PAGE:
ERISA fiduciaries seem to have more and more to worry about. Plan fiduciaries worry not only about being a target of class action lawsuits, but also about the possibility of being selected for an IRS or Department of Labor audit. More and more fiduciaries are coming to realize that memorializing a set of carefully-thought out plan policies and following them can be their best defense in these situations. Written policies allow them to sleep better at night.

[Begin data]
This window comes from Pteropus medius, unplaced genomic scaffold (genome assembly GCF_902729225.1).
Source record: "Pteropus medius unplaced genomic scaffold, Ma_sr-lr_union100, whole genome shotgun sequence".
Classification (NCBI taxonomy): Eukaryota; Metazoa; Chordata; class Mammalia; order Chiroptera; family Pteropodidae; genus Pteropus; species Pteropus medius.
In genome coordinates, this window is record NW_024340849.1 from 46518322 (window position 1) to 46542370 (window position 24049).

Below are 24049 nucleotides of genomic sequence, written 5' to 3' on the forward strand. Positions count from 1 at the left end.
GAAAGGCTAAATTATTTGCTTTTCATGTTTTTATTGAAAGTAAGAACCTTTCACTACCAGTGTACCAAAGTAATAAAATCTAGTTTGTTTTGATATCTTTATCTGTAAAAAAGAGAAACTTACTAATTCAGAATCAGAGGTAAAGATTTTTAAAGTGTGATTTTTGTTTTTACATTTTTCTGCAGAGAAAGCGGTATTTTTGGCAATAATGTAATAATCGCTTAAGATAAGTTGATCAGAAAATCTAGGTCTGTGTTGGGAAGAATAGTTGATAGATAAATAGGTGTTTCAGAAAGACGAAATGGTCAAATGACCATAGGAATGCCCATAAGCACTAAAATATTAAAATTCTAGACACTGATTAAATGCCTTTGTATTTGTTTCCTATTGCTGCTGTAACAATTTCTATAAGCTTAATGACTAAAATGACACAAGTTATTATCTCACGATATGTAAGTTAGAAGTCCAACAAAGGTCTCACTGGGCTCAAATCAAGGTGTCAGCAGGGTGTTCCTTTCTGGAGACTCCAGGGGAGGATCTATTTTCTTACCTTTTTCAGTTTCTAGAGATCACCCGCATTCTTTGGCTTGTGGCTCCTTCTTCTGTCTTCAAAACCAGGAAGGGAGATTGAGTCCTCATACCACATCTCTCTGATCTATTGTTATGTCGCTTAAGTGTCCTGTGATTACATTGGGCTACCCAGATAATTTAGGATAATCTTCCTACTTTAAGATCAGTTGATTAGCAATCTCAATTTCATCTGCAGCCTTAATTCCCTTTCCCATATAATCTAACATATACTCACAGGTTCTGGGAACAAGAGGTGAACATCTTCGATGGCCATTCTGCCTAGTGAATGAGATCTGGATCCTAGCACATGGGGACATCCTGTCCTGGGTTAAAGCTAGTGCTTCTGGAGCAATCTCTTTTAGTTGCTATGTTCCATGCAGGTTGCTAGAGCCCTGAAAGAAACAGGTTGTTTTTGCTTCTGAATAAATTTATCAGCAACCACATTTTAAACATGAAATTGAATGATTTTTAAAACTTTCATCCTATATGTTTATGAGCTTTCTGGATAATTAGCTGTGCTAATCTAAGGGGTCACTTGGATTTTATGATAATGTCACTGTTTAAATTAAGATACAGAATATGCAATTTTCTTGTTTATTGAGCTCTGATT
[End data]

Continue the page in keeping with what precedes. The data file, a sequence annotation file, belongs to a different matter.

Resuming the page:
Though plan fiduciaries sometimes think that they have total flexibility to deal with issues if they don’t commit their processes to writing, when fiduciaries act without policies that set out good fiduciary processes, they may be missing important issues, such as benchmarking fees regularly, or monitoring the limits on plan loans. Just putting a policy together forces fiduciaries to focus on how you will do what needs to be done. If you act without written policy guides, plan sponsors also are risking acting in ways that are not consistent, which makes decisions harder to defend. Needed flexibility can be built into written procedures if they are properly drafted.
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